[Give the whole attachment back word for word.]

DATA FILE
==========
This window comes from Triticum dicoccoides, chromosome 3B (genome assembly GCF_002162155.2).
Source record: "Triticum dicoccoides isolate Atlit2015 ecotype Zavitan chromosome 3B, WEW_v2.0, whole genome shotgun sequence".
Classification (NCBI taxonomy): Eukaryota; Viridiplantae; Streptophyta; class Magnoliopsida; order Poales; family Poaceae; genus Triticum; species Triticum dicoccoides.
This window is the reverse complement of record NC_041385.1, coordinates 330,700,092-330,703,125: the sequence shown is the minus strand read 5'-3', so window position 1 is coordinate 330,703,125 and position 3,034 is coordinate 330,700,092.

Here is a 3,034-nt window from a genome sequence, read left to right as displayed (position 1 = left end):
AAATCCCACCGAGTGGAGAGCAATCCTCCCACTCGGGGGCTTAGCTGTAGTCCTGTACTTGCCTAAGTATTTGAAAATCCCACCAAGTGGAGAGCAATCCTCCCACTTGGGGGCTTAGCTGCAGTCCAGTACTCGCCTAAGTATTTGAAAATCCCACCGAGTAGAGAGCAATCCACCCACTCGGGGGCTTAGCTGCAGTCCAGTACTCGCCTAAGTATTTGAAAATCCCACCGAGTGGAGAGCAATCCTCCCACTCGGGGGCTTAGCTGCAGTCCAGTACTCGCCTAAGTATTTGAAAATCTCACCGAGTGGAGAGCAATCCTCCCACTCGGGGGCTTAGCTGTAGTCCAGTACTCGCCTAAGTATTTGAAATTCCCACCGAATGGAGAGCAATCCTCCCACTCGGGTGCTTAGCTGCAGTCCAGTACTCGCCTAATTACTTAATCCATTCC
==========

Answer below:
This window comes from Triticum dicoccoides, chromosome 3B (genome assembly GCF_002162155.2).
Source record: "Triticum dicoccoides isolate Atlit2015 ecotype Zavitan chromosome 3B, WEW_v2.0, whole genome shotgun sequence".
Classification (NCBI taxonomy): Eukaryota; Viridiplantae; Streptophyta; class Magnoliopsida; order Poales; family Poaceae; genus Triticum; species Triticum dicoccoides.
This window is the reverse complement of record NC_041385.1, coordinates 330,700,092-330,703,125: the sequence shown is the minus strand read 5'-3', so window position 1 is coordinate 330,703,125 and position 3,034 is coordinate 330,700,092.

Here is a 3,034-nt window from a genome sequence, read left to right as displayed (position 1 = left end):
AAATCCCACCGAGTGGAGAGCAATCCTCCCACTCGGGGGCTTAGCTGTAGTCCTGTACTTGCCTAAGTATTTGAAAATCCCACCAAGTGGAGAGCAATCCTCCCACTTGGGGGCTTAGCTGCAGTCCAGTACTCGCCTAAGTATTTGAAAATCCCACCGAGTAGAGAGCAATCCACCCACTCGGGGGCTTAGCTGCAGTCCAGTACTCGCCTAAGTATTTGAAAATCCCACCGAGTGGAGAGCAATCCTCCCACTCGGGGGCTTAGCTGCAGTCCAGTACTCGCCTAAGTATTTGAAAATCTCACCGAGTGGAGAGCAATCCTCCCACTCGGGGGCTTAGCTGTAGTCCAGTACTCGCCTAAGTATTTGAAATTCCCACCGAATGGAGAGCAATCCTCCCACTCGGGTGCTTAGCTGCAGTCCAGTACTCGCCTAATTACTTAATCCATTCC